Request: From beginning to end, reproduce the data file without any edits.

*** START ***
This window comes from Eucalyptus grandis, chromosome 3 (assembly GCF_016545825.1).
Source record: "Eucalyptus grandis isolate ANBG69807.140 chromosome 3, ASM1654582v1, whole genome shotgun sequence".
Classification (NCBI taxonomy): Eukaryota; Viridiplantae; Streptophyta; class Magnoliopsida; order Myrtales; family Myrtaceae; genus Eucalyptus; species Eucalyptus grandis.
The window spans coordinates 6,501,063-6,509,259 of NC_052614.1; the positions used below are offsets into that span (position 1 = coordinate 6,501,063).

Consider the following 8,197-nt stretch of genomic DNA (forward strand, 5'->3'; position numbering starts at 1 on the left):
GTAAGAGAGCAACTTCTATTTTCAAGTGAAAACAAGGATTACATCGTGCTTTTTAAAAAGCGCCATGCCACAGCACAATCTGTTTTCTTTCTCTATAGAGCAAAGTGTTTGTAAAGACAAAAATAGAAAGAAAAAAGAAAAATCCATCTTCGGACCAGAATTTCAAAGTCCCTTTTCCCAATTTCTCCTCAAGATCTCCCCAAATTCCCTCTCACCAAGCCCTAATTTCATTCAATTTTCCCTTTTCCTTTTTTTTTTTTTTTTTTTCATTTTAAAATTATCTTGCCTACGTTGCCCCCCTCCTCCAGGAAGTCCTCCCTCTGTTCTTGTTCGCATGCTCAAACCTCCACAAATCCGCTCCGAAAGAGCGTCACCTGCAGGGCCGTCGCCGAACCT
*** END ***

This window comes from Eucalyptus grandis, chromosome 3 (assembly GCF_016545825.1).
Source record: "Eucalyptus grandis isolate ANBG69807.140 chromosome 3, ASM1654582v1, whole genome shotgun sequence".
Classification (NCBI taxonomy): Eukaryota; Viridiplantae; Streptophyta; class Magnoliopsida; order Myrtales; family Myrtaceae; genus Eucalyptus; species Eucalyptus grandis.
The window spans coordinates 6,501,063-6,509,259 of NC_052614.1; the positions used below are offsets into that span (position 1 = coordinate 6,501,063).

Consider the following 8,197-nt stretch of genomic DNA (forward strand, 5'->3'; position numbering starts at 1 on the left):
GTAAGAGAGCAACTTCTATTTTCAAGTGAAAACAAGGATTACATCGTGCTTTTTAAAAAGCGCCATGCCACAGCACAATCTGTTTTCTTTCTCTATAGAGCAAAGTGTTTGTAAAGACAAAAATAGAAAGAAAAAAGAAAAATCCATCTTCGGACCAGAATTTCAAAGTCCCTTTTCCCAATTTCTCCTCAAGATCTCCCCAAATTCCCTCTCACCAAGCCCTAATTTCATTCAATTTTCCCTTTTCCTTTTTTTTTTTTTTTTTTTCATTTTAAAATTATCTTGCCTACGTTGCCCCCCTCCTCCAGGAAGTCCTCCCTCTGTTCTTGTTCGCATGCTCAAACCTCCACAAATCCGCTCCGAAAGAGCGTCACCTGCAGGGCCGTCGCCGAACCT